A nuanced story of liberation and equality

Madeleine Pownall watches the miniseries Mrs. America on BBC2.

It is 1973 in America and the Women’s Liberation Movement is rapidly accelerating across the country. It has now been 10 years since Betty Friedan (portrayed by Tracey Ullman) published her seminal book The Feminine Mystique, which sent a rallying cry of feminism throughout the states. The pull of feminism is growing, and it has its sights firmly set on committing equality to the US Constitution in the form of the Equal Rights Amendment (or, as it’s known throughout the miniseries, the ERA). The ERA guarantees equal rights for American citizens regardless of sex. On the surface, it seems like a relatively unproblematic proposal. Today, over fifty years on, the ERA has still not yet been ratified in the US constitution.

Mrs. America showcases the enduring power struggle of the ERA in American politics, between the ‘libbers’, a group of feminist activists, and its opposers. As the tag line of the series hints: ‘opposition comes from the most unexpected places’. In historic feminist television and film, we are used to seeing high-powered men in high-powered suits being positioned as the enemy of equality. Mrs. America has a flavour of this, including one particularly gutting scene whereby the only woman politician is asked to be the meetings’ note-taker (‘you probably have the best penmanship’ the men shrug).

However, Mrs. America is unique in that it shines a light on one of the fiercest female oppositions to the ERA – a group of suburban homemakers led by the steely-eyed, pink lipsticked conservative activist Phyllis Shlafly (played by Cate Blanchett). The ‘STOP ERA’ group, shorthand for ‘Stop Taking Our Privileges’, see the ERA as a threat to traditional American values.A carnival of televised debates, parallel picket lines, and political lobbying ensues, culminating at the 1977 National Women’s Conference in Houston.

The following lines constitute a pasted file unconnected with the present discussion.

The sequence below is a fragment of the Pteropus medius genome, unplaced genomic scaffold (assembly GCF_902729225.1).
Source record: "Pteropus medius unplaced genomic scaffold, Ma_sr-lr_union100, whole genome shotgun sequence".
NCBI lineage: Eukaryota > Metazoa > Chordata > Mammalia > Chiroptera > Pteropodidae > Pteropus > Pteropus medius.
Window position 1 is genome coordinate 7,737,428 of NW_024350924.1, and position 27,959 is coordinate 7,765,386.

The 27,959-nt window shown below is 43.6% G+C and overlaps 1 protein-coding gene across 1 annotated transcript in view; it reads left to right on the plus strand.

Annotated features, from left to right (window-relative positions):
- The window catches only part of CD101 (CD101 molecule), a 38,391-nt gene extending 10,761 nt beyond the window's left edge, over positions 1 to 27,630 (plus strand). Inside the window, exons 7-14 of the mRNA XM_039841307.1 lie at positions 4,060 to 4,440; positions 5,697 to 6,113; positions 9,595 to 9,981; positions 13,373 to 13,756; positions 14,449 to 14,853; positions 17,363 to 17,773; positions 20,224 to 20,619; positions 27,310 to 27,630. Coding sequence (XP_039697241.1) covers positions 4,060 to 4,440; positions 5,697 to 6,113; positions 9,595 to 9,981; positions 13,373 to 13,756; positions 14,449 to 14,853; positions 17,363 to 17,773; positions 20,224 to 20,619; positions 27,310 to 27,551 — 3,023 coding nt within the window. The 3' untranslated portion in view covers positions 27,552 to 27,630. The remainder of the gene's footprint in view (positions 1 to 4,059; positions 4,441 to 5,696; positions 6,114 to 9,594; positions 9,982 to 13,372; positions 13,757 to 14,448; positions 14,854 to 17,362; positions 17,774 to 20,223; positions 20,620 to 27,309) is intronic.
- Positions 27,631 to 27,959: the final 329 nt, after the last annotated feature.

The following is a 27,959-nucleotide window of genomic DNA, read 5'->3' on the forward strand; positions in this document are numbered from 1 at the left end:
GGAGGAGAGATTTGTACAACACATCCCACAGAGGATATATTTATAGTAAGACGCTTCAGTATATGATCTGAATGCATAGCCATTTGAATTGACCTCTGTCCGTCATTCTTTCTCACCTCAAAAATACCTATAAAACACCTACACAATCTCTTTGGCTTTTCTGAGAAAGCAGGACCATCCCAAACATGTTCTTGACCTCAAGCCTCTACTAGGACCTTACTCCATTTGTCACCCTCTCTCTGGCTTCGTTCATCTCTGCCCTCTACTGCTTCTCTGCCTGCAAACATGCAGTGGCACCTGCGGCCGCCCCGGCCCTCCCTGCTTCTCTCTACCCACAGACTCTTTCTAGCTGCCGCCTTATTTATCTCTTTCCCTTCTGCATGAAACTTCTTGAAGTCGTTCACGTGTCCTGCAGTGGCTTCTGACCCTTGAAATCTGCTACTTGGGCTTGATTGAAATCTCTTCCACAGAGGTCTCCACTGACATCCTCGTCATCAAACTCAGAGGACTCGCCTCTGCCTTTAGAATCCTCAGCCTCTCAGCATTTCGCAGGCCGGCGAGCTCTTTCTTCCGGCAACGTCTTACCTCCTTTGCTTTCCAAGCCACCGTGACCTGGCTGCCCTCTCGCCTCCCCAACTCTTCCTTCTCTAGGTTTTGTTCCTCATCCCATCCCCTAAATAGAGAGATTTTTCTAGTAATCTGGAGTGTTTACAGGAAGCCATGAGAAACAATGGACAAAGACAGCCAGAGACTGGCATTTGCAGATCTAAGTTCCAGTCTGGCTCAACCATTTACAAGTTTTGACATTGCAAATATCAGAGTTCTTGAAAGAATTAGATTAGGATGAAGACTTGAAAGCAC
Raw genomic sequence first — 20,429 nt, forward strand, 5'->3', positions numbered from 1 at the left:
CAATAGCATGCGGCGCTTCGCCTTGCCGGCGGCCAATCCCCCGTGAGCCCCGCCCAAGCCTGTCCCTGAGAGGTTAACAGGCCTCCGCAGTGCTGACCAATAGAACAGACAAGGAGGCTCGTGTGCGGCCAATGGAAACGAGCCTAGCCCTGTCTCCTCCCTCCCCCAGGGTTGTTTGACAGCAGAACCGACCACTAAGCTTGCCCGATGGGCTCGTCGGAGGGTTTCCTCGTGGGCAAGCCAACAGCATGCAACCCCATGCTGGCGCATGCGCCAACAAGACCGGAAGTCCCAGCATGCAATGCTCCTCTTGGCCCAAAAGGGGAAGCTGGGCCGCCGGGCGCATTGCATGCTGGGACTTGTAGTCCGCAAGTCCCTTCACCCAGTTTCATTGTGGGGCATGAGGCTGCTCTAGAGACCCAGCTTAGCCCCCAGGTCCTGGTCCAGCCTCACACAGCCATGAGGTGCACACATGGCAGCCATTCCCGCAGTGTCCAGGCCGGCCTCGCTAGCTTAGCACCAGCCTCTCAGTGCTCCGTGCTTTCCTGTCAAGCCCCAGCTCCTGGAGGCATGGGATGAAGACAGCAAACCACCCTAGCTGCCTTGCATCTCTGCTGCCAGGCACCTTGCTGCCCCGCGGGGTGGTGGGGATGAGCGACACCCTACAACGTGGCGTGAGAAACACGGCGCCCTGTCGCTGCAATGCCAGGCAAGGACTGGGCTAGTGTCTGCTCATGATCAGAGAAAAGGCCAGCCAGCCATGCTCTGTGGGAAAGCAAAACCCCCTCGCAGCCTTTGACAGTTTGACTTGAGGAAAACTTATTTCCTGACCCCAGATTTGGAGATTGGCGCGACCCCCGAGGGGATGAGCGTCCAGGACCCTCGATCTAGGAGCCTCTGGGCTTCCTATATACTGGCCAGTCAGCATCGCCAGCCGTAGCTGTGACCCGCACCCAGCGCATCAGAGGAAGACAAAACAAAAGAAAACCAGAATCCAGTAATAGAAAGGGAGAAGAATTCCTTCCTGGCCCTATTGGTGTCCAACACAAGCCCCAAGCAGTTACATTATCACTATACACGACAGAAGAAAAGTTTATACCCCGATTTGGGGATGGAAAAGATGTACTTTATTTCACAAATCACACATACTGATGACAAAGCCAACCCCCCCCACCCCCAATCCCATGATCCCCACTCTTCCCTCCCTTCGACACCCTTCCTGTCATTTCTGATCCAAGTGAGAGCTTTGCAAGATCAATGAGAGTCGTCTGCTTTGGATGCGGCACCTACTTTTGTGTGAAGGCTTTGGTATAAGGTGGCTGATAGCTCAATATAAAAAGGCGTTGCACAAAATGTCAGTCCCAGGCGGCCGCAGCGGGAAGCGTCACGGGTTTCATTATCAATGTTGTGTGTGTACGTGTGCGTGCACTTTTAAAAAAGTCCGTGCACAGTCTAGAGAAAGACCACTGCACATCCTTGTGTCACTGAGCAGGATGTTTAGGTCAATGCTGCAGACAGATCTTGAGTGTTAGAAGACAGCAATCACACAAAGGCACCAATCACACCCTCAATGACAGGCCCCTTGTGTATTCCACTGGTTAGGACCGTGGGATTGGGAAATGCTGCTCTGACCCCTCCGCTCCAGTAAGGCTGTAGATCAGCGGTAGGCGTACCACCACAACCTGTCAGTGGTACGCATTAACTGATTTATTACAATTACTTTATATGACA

Mrs. America raises some important questions about equality, power, and freedom of speech that, although located firmly in history, feel relevant today. The miniseries also serves as a crucial reminder that feminism is not concerned with pitting men and women against each other. The quest for equality is not a woman’s game. Ultimately, this miniseries is full of troubling but enlightening storylines that address the intersections of race and gender and the slippery, heavily contested definition of true equality. It portrays a nuanced story of liberation and equality that can inform current thinking about feminist affairs.

Madeleine Pownall is a Graduate Teaching Assistant and PhD student at the University of Leeds

Mrs. America is available on iPlayer

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